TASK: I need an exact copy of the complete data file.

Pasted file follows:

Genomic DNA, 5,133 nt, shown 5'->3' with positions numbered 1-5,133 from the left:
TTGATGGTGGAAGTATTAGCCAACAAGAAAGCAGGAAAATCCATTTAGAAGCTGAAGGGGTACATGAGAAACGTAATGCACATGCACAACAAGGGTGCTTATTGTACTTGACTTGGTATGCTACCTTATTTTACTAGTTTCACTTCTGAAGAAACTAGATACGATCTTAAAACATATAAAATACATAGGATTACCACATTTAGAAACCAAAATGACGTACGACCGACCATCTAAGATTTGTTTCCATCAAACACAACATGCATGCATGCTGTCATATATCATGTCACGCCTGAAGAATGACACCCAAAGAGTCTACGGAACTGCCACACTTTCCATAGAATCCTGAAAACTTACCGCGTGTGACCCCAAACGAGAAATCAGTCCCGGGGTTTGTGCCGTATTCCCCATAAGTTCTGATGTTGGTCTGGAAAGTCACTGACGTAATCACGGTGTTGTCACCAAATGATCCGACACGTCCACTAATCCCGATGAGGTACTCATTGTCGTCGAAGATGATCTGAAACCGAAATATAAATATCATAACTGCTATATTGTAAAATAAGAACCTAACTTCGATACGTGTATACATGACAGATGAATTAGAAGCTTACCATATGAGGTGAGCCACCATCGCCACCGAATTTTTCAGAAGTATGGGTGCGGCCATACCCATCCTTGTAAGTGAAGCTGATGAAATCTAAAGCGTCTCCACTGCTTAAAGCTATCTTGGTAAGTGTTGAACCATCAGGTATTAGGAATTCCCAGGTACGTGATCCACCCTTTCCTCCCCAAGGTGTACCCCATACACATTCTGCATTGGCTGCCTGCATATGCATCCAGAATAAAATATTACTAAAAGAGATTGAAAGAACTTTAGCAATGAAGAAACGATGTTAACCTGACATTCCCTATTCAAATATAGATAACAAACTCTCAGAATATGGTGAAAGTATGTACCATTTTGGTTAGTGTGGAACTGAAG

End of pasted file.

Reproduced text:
Genomic DNA, 5,133 nt, shown 5'->3' with positions numbered 1-5,133 from the left:
TTGATGGTGGAAGTATTAGCCAACAAGAAAGCAGGAAAATCCATTTAGAAGCTGAAGGGGTACATGAGAAACGTAATGCACATGCACAACAAGGGTGCTTATTGTACTTGACTTGGTATGCTACCTTATTTTACTAGTTTCACTTCTGAAGAAACTAGATACGATCTTAAAACATATAAAATACATAGGATTACCACATTTAGAAACCAAAATGACGTACGACCGACCATCTAAGATTTGTTTCCATCAAACACAACATGCATGCATGCTGTCATATATCATGTCACGCCTGAAGAATGACACCCAAAGAGTCTACGGAACTGCCACACTTTCCATAGAATCCTGAAAACTTACCGCGTGTGACCCCAAACGAGAAATCAGTCCCGGGGTTTGTGCCGTATTCCCCATAAGTTCTGATGTTGGTCTGGAAAGTCACTGACGTAATCACGGTGTTGTCACCAAATGATCCGACACGTCCACTAATCCCGATGAGGTACTCATTGTCGTCGAAGATGATCTGAAACCGAAATATAAATATCATAACTGCTATATTGTAAAATAAGAACCTAACTTCGATACGTGTATACATGACAGATGAATTAGAAGCTTACCATATGAGGTGAGCCACCATCGCCACCGAATTTTTCAGAAGTATGGGTGCGGCCATACCCATCCTTGTAAGTGAAGCTGATGAAATCTAAAGCGTCTCCACTGCTTAAAGCTATCTTGGTAAGTGTTGAACCATCAGGTATTAGGAATTCCCAGGTACGTGATCCACCCTTTCCTCCCCAAGGTGTACCCCATACACATTCTGCATTGGCTGCCTGCATATGCATCCAGAATAAAATATTACTAAAAGAGATTGAAAGAACTTTAGCAATGAAGAAACGATGTTAACCTGACATTCCCTATTCAAATATAGATAACAAACTCTCAGAATATGGTGAAAGTATGTACCATTTTGGTTAGTGTGGAACTGAAG